Colorado is in the minority among states when it comes to disallowing sales of full-strength beer at grocery and convenience stores. Jones heralds from the Southeast, where small brewers managed to make their way in a world where full-strength beer was sold at small, independent stores and large chain stores alike. So it's not as if he's shouting, "This could never work!" But the jarring implementation of a new retail reality is what he and his peers are working to avoid.

"To change it overnight would lead to severe hardships for some of the most important small businesses in the state -- at a time when holding onto a job is especially important," Jones says.

"For decades, the law has been set up where, if you own a liquor store, you can own only one. Overnight, we'd have large national and international chains with the ability to have dozens and dozens of liquor licenses. That doesn't seem at all fair to the people who made our industry possible."

In the weeks to come, you can expect Jones, Baltzell and their fellow members of the Colorado Brewers Guild to make their voices heard at the Capitol.

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Readers Respond

I disagree with the above. I think that the large chains eventually degrade the ability of small, local businesses to compete. There is not enough dollar power in the small biz. If the micro brewery belief is that they are in the best position now, why would we want to destroy that advantage? We have to support our neighbors and their interests. Especially if there is no disadvantage to us. Leave it alone. By eric Umenhofer on 2010 02 06
I'm a Colorado beer fanatic; however, I think that not allowing businesses to carry more than one retail liquor license is strictly anti-competitive. What about Trader Joe's (I love those stores!)? Why couldn't independents team together and open up a chain of Colorado stores, featuring cheeses, honeys and other organic products from our great state? Opening up the market to competition simply paves the road for more products, creativity and much wider variety for consumers. I think Jones, Baltzell and their fellow members of the Colorado Brewers Guild make a weak argument to claim that Colorado craft beer consumers will switch allegiance to cheap beer from St. Louis if Safeway, King Soopers and Albertsons are granted multiple liquor licenses. In truth, it’s more of a confidence and fear of competition issue. By Mark Van Vleet on 2010 02 05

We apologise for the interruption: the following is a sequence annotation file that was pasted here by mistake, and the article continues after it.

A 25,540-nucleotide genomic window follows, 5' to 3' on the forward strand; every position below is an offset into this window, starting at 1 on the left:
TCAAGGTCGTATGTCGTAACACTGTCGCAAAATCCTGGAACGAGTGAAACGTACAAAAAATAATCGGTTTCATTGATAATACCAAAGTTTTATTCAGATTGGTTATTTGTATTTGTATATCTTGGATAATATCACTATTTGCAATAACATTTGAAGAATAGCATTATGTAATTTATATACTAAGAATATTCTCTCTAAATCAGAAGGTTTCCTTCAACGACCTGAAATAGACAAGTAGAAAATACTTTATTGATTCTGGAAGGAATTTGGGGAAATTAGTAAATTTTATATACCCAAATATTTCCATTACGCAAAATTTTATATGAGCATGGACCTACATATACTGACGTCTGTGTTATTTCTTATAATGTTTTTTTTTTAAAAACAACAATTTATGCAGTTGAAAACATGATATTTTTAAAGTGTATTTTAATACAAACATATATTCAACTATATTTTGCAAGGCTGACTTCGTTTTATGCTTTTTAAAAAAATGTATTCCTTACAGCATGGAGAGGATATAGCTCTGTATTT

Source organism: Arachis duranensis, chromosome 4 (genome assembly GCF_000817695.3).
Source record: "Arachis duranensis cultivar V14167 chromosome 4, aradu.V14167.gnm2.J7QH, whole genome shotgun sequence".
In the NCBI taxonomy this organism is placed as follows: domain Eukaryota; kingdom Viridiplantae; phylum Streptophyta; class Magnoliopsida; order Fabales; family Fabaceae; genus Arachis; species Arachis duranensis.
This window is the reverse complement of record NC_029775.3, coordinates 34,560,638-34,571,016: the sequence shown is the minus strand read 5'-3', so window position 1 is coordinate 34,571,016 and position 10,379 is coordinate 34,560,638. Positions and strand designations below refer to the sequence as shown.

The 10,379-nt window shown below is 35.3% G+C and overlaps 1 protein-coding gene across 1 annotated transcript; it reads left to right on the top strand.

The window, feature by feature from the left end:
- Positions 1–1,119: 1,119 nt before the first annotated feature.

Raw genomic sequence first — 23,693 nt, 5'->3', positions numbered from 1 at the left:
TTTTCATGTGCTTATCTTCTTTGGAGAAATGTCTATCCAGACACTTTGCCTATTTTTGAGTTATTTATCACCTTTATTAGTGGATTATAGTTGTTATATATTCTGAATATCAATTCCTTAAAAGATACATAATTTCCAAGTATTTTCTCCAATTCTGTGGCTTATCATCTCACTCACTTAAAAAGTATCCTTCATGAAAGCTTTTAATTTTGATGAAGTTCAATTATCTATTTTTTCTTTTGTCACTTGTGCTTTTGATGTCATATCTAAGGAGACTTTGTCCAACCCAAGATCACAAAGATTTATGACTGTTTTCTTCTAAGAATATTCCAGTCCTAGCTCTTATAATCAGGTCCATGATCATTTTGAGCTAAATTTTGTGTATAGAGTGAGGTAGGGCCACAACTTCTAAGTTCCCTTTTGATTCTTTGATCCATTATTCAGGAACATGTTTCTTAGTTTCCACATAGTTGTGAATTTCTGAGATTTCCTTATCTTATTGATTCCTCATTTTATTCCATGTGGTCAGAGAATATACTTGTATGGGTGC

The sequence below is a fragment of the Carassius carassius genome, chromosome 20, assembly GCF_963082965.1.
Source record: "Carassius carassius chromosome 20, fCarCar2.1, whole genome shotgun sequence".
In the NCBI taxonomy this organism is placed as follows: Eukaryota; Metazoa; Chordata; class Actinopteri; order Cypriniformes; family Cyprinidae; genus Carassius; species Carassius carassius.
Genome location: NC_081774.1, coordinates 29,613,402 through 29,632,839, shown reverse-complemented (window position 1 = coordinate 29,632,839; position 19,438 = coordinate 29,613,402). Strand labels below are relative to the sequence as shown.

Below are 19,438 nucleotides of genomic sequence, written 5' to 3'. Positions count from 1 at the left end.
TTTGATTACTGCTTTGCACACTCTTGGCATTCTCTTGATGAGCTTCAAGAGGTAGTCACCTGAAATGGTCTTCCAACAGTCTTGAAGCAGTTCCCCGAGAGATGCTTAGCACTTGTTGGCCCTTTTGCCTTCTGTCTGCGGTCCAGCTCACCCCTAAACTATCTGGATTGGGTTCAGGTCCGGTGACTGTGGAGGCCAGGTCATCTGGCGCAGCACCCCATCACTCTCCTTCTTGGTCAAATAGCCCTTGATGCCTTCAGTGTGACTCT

I love craft beer. I love craft brewers. I like local liquor stores. But I don't understand why they should be protected from competition. Compare it to the bicycle market: Local bike shops find a way to compete with national, discounting chains. I'm sure life is tougher for them than it would be if the state mandated that high-quality bikes could only be sold in small shops. But they find a way to compete by connecting with customers. Is the beer market really so different? By Hank Schultz on 2010 02 05
I think that if liquor stores could sell snack foods, that could easily make up for the loss of beer sales to grocers; it might even increase their total sales significantly By steve krausz on 2010 02 05